Unit 2 Notes (Study Guide)
Unit 2 Notes (Study Guide) AERN-25250
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This 7 page Study Guide was uploaded by Cedric Ossey on Monday October 26, 2015. The Study Guide belongs to AERN-25250 at Kent State University taught by Dr. Richard Mangrum in Fall 2015. Since its upload, it has received 298 views. For similar materials see Elements of Aviation Weather in Engineering and Tech at Kent State University.
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Date Created: 10/26/15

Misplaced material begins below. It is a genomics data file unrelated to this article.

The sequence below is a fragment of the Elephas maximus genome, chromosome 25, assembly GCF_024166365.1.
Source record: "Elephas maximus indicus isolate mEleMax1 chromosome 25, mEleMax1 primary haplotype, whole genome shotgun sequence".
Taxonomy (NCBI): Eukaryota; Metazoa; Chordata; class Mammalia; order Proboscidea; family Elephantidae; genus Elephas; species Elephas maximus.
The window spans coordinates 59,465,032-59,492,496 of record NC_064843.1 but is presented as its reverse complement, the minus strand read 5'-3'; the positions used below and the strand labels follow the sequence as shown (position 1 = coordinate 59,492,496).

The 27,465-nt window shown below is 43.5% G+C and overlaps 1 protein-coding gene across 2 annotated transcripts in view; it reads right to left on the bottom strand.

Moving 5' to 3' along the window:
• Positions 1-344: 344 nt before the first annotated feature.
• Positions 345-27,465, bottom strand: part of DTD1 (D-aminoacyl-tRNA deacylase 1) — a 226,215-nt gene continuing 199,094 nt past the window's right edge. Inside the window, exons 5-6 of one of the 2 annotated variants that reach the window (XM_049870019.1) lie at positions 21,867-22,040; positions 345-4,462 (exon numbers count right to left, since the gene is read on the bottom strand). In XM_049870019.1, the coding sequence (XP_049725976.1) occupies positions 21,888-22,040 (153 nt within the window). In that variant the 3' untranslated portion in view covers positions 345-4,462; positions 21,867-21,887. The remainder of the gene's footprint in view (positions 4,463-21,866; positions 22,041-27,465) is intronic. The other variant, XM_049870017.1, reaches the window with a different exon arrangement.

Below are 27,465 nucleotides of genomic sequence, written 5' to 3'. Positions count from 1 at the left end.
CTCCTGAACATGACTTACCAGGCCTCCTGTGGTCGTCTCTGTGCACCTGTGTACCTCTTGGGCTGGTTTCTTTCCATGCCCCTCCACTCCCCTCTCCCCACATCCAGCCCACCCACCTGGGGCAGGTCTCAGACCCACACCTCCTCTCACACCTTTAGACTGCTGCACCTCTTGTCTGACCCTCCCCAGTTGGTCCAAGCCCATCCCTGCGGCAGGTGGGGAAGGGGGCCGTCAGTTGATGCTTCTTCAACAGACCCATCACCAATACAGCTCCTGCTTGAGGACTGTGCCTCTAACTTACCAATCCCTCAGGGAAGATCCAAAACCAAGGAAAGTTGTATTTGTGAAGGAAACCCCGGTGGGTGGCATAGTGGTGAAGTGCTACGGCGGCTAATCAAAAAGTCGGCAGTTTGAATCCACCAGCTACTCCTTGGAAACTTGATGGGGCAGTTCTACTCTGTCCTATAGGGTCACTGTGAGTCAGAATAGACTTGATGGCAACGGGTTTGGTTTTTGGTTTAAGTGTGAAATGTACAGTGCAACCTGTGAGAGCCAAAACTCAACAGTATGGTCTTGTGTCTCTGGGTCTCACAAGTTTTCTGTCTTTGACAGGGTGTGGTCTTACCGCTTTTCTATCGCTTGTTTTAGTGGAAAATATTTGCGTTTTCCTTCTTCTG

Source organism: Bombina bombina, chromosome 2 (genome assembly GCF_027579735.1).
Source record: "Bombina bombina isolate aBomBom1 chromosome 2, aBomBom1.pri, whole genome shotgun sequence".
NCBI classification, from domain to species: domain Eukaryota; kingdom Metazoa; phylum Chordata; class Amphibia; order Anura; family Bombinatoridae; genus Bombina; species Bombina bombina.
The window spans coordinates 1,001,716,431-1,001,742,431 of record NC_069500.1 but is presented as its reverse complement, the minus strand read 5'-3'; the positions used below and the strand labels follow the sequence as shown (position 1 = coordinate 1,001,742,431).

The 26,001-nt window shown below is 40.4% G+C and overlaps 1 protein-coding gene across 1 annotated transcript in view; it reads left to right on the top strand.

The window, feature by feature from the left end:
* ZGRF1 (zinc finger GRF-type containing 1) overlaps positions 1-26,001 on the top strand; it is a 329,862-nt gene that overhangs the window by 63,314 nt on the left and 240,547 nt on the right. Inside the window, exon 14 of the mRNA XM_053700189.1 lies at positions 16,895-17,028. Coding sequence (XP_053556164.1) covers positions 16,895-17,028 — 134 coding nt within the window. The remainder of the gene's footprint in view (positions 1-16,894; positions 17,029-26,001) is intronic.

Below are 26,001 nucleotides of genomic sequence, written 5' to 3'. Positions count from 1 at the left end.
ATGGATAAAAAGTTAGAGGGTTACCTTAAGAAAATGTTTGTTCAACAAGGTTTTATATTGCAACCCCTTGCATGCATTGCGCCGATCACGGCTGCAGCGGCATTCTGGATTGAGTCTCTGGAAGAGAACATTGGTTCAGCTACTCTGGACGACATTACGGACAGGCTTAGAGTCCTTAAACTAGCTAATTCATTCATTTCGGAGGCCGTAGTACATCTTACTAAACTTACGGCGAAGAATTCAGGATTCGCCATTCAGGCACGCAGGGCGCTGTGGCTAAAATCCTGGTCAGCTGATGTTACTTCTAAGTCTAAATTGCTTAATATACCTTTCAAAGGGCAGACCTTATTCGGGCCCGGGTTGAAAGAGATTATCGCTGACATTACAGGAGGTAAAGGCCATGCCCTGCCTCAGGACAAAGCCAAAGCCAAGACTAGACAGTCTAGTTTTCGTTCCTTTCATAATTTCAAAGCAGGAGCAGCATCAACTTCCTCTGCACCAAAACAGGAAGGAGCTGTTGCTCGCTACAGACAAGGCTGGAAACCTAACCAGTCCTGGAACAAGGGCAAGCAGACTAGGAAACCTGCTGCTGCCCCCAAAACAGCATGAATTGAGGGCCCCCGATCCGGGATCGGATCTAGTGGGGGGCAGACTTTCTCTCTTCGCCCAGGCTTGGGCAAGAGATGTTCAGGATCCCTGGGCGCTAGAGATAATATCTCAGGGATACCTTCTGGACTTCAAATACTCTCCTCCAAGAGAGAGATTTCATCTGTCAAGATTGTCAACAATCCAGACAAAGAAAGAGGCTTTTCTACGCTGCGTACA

Aviation Weather Unit 2 Exam on Tuesday 27th October 2015 Bring Laptop Chapter 5 Vertical Motion and Stability An air parcel when moving from one location to another has a horizontal component as well as a vertical component vertical motion Causes The most frequent causes are Convergence Divergence Orography Fronts Convchon 1 Convergence corresponds to a net in ow of air into a given area It may occur when wind speed slows down in the direction of ow andor when opposing airstreams meet Convergence of surface wind in the low pressure area causes upward motion 2 Divergence is the net out ow from a given area Winds may diverge when the wind speed increases in the direction of the ow andor when an airstream spreads out in the downstream direction Divergence of surface winds in a highpressure area causes downward motions 3 Orography Air can be forced upward or downward when it encounters a barrier An example is orographic lifting When wind intersects a hill or a mountain it is simply pushed upward then downward on the downhill side 4 Fronts When the atmosphere creates an obstacle to the wind a barrier similar to a mountain can be produced Eg When a cold air mass is next to a warm air mass a narrow sloping boundary is created between the two called a front If either airmass moves toward the other the warm air moves upward over the cold dense airmass in a process called frontal lifting 5 Convection As bubbles of warm air rise in the convective lifting process the surrounding air sinks Convection occurs under unstable atmospheric conditions The rapid increase of wind velocity near the earth s surface causes mechanical turbulence Turbulent eddies produce gusty winds and vertical motions as they are swept along Gravity waves are disturbances in which stable air that was displaced vertically oscillates due to the restoring force of gravity Stable system tends to return to its original state when disturbed Unstable system tends to move away from its original state when disturbed Neutral system tends to stay in its new position when disturbed Atmospheric stability condition that makes it difficult for air parcels to move upward or downward Atmospheric instability condition that promotes vertical motions Buoyancy property of an object that Allows it to oat on the surface of a liquid Allows it to ascend through and remain freely suspended in a compressible uid atmosphere Archimedes Principle when an object is placed in a uid liquid or gas it will be subjected to positive or negative force Positively buoyant when a parcel of air is displaced upward and it Becomes warmer than surroundings The parcel accelerates upward It is unstable continues away from equilibrium Negatively buoyant when a parcel of air is displaced upward and it Becomes colder than surroundings The parcel accelerates downward It is stable returns to equilibrium Meteorologists use three methods to determine atmospheric stability Dry Adiabatic Process Atmospheric Soundings Lapse Rates Dry adiabatic process cooling of an unsaturated parcel of air by expansion rising air and the warming of a parcel of air by compression sinking air Adiabatic Cooling cooling of gas by expansion Always with upward motion Adiabatic Heating warming of gas by compression Always with downward motion Dry adiabatic process temperature change is always 3 C per 1000 feet 54 degrees F Lapse Rate rate of decrease of temperature with height Surfacebased inversions when the temperature increases with height very stable Isothermal layer no change in temperature with height Stability Evaluation LR gt DALR Absolutely Unstable LR DALR Neutral LRlt DALR Stable Main difference between stable and unstable environment is in cloud formation Both stable and unstable environments can be clear Stratiform stable Cumuliform unstable The presence of fog smoke or haze indicates that the atmosphere is stable Conditions favorable to instability are afternoons when ground temperatures are warmer than air temperatures Highpressure areas usually have good weather and lowpressure areas do not The lifted index Ll is a common measure of atmospheric stability The Lifted Index Analysis Chart depicts a number associated with the stability of a surface parcel of air lifted to 500 mb Lifted index values range from positive to negative A positive lifted index indicates stable air Larger positive numbers imply greater stability A negative lifted index indicates unstable air The K index is a measure of thunderstorm potential based on vertical temperature lapse rate moisture content of the lower atmosphere and vertical extent of the moist layer With the K index the higher the positive number the likelihood of thunderstorm development is greater Charts You will be shown a portion of a chart and will be expected to answer questions about the information presented to you There will not be a legend You do need to know the basic weather symbols used on the charts 1 Weather Depiction Chart a ACOO4SG 54 b Know how VFR IFR MVFR are depicted on chart c Be familiar with basic symbols rain drizzle showers fog snow 2 Radar Summary Chart a ACOO45G 56 b 6 levels of intensity c Cell movement speed direction 3 Surface Analysis Chart a ACOO45G 51 4 Signi cant Weather Prognostic Chart a ACOO45G 82 5 Current and Forecast Icing Charts a ACOO45G 9394 High Level Sig WX Charts ACOO4SG 84 Chapter 6 Atmospheric Moisture One of the trace gases found in the atmosphere is water vapor Water Vapor colorless odorless tasteless gas in which the molecules are free to move about It can exist in three different states in the atmosphere solid liquid gas in the normal temperature and pressure range of the atmosphere Change of state transition from one form of H20 to another Water transferring to higher state of energy Melting ice to water Evaporation water to vapor Sublimation ice directly to vapor Water transferring to lower state of energy Condensation vapor to water Freezing water to ice Deposition vapor directly to ice Understand the relationship of Relative Humidity and Dew Point to saturation of the atmosphere be able to interpret what the TemDew Point spread given to you means Relative Humidity amount of water vapor actually in the air as a percentage of the amount required for saturation Changes in RH are helpful for anticipating clouds fog and low visibilities Remember RH is relative to SVP SVP depends on temperature Tells us nothing about the actual water vapor in the air Eg Saturated air in Alaska at 4 F has 120th of the water vapor in it that saturated air in Florida at 68 F Both places have RH of 100 In fair weather near the ground RH is usually highest at the time of minimum temperature and lowest at the time of maximum temperature Dewpoint Refers to the temperature to which air must be cooled at a given pressure to become saturated Always lower than air temp except when air is saturated RH100 then the temperature and dew point are equal Useful in predicting precipitation amounts thunderstorms and icmg TemperatureDeWDoint Spread Difference between air temperature and Dewpoint When the spread is small the RH is high When it is very large the RH is low Understand what Vapor Pressure is and what Saturation Vapor Pressure is Vapor Pressure is the partial pressure exerted by water vapor It is the force per unit area exerted by the molecules of water vapor and is proportional to the amount of water vapor in the atmosphere For example if water vapor is added to the atmosphere then vapor pressure is increased An important condition with respect to the presence of water vapor is saturation It occurs when the same amount of molecules are leaving a water surface as are returning The vapor pressure exerted in this equilibrium is called saturation vapor pressure SVP is dependent primarily on temperature SVP increases as temperature increases At sea level standard conditions SVP is 05 in Hg When SVP equals total air pressure water m Understand what the atmospheric condensation level is ie where you would nd the base of a cloud Clouds A suspension of water droplets or ice crystals in the atmosphere If there is a cloud there is atmospheric saturation Three requirements for clouds to form Water vapor Condensation Nuclei and Cooling 1 Water Vapor Require enough water vapor so that a reasonable amount of cooling will cause change of state from vapor to water droplets or ice More likely to form when Relative Humidity RH is high Tempdew point spread is low RH must be brought to 100 2 Condensation nuclei microscopic particles that serve as surfaces on which water vapor condenses or deposes Hydroscopic having tendency to draw water from atmosphere Dust and salt Fog in industrial areas 3 Cooling Remember RH must be brought to 100 Add water vapor to raise saturation level Cool the air As air temperature decreases amount of water vapor required for saturation decreases Cooling is more effective than adding water vapor Cooling usually result of Contact of air with cold surface Adiabatic expansion Contact cooling process by which heat is conducted away from warmer air to a colder surface Advection fog results from the transport of warm humid air over a cold surface California coast notorious for low clouds and fog as NW winds bring warm moist air across colder California Current Radiation fog occurs when radiational cooling of the earth s surface lowers the air temperature near the ground to or below its initial dewpoint on calm clear nights Ground fog radiation fog that is less than 20 ft deep Adiabatic Cooling cooing of gas by expansion Saturated adiabatic process process by which saturated air cools by expansion or warms by compression Saturated Adiabatic Lapse Rate SALR variable vice the constant DALR of 3deg C per 1000 Amount of latent heat released or absorbed depends on the amount of water vapor present which in turn depends upon the temperature Condensation Level level at which cloud forms in rising air Below this level air cools at DALR Above this level air cools at SALR Latent heat amount of heat absorbed or released during a change of state Example On a hot day you step out of a swimming pool Water on your skin evaporates changes to higher energy state Your skin feels cooler because the water is taking the heat from your skin to supply the necessary heat to change state The release is of latent heat and is not measurable in the surrounding air Clouds Know the 10 basic types of clouds the altitude they form and the type of precipitation associated with each Classi ed according to appearance Height Shape Behavior Classi ed as either Low Middle High Extensive vertical development Low Clouds bases below 6500 AGL Stratus ST Stratocumulus SC Nimbostratus NS Middle Clouds bases 6500 to 20000 AGL Altocumulus AC Altostratus AS High Clouds bases above 20000ft Cirrocumulus CC Cirrostratus CS Cirrus Cl Clouds with Vertical Development occur in all categories Cumulus CU Cumulonimbus CB Cumulus clouds form in air that is rising from the ground It is possible to determine bases from temperature and dewpoint H T DP 44 Fahrenheit H T DP 22 Celsius Base heights are AGL Cumulus heap Stratus layer Nimbus rain Cirrus ringlet high Alto middle High clouds are mostly made of ice crystals CU and CB indicative of great instability